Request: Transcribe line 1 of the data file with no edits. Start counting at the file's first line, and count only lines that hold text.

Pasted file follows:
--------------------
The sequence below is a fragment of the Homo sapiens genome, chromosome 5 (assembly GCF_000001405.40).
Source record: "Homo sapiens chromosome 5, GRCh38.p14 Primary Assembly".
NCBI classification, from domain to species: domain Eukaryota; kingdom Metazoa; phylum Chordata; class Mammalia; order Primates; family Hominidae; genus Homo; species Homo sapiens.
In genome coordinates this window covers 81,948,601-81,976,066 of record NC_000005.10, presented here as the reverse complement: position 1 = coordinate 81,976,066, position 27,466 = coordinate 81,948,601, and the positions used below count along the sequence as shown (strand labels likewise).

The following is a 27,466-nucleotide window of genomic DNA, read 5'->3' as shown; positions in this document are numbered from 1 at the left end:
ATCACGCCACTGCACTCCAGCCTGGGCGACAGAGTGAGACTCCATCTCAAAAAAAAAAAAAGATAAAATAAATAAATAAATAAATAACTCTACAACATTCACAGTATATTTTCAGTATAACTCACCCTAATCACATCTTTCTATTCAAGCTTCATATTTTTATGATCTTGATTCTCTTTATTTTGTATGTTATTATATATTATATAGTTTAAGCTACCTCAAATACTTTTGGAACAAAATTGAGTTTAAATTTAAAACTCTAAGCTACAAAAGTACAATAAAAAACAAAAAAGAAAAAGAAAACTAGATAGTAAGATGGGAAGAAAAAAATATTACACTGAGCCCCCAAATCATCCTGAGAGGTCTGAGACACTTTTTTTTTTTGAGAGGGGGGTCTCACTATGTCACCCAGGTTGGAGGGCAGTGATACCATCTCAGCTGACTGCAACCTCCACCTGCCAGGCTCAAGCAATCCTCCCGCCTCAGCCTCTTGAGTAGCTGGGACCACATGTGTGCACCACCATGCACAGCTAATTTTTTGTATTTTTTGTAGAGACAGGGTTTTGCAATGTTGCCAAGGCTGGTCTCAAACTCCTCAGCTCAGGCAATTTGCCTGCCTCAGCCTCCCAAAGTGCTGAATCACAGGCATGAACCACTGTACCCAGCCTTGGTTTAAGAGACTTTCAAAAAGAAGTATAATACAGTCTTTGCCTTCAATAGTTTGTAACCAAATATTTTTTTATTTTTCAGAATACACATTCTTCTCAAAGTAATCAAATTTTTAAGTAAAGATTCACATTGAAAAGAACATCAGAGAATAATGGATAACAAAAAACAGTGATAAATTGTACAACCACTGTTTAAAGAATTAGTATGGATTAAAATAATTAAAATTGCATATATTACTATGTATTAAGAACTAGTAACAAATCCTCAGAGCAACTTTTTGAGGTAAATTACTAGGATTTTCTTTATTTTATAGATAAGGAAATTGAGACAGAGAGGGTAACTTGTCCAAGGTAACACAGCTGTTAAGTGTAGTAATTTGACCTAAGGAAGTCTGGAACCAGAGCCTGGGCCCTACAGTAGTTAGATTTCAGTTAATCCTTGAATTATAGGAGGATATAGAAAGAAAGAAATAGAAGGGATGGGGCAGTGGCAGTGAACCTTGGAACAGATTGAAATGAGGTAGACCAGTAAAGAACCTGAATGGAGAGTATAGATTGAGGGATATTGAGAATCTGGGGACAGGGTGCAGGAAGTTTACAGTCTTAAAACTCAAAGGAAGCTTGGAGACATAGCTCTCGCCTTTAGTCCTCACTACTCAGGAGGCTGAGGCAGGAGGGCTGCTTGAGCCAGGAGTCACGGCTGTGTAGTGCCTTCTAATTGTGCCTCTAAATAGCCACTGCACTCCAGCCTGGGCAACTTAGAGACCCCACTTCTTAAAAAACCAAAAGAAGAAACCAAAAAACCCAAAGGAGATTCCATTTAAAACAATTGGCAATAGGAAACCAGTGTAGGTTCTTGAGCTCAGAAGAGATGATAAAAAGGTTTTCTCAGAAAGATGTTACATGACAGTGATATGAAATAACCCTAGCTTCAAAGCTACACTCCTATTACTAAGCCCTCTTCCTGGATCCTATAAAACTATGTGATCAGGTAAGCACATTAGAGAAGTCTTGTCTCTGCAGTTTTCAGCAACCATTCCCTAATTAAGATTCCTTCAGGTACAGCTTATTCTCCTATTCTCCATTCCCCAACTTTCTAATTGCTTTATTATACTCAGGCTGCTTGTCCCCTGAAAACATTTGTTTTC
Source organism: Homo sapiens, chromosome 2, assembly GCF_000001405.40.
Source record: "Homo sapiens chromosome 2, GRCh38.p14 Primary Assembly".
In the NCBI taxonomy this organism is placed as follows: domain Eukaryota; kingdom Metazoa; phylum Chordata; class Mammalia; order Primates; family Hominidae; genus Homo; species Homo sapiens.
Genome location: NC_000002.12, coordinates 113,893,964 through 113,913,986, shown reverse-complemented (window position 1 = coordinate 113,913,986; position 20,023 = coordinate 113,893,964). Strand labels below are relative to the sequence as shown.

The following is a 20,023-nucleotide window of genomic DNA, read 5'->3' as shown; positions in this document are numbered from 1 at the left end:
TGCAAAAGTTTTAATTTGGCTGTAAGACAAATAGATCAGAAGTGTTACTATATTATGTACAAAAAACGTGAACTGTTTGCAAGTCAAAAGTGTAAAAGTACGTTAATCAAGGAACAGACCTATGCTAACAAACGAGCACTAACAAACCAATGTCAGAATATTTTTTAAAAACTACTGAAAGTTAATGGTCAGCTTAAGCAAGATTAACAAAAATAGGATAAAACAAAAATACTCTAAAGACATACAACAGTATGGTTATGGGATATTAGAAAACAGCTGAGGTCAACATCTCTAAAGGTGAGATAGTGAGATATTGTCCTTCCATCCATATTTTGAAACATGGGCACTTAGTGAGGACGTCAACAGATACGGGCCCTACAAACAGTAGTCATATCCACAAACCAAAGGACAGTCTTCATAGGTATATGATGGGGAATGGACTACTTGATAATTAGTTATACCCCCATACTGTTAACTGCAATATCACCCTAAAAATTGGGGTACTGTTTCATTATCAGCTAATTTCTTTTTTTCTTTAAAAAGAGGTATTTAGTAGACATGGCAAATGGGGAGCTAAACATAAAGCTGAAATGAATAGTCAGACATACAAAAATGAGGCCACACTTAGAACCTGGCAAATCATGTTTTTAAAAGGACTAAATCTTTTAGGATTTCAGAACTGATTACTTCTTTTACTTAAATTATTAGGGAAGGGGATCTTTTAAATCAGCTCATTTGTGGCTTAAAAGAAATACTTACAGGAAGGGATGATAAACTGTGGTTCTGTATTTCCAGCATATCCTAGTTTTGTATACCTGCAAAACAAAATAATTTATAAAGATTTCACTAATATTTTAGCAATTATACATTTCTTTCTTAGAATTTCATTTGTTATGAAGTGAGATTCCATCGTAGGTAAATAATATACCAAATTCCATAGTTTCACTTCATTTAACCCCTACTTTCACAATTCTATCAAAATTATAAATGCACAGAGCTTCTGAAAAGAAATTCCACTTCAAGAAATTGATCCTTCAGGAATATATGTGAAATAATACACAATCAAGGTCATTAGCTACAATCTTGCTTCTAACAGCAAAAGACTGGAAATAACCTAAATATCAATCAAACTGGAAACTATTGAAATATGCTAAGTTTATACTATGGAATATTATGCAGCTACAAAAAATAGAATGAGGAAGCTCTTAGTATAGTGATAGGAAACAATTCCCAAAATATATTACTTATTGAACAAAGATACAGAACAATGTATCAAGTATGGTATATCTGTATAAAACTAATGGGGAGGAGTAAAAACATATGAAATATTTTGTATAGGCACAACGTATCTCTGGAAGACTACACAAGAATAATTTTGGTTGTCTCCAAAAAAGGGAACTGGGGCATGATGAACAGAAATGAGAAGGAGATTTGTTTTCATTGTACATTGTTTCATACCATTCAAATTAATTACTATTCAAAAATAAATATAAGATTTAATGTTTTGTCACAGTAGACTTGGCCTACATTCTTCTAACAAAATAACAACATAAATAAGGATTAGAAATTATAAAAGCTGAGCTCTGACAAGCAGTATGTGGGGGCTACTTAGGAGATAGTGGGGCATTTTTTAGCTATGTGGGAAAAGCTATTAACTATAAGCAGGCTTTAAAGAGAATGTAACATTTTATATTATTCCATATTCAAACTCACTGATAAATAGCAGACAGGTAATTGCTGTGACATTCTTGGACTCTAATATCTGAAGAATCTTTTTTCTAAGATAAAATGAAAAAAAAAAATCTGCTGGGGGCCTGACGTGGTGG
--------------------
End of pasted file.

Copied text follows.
The sequence below is a fragment of the Homo sapiens genome, chromosome 5 (assembly GCF_000001405.40).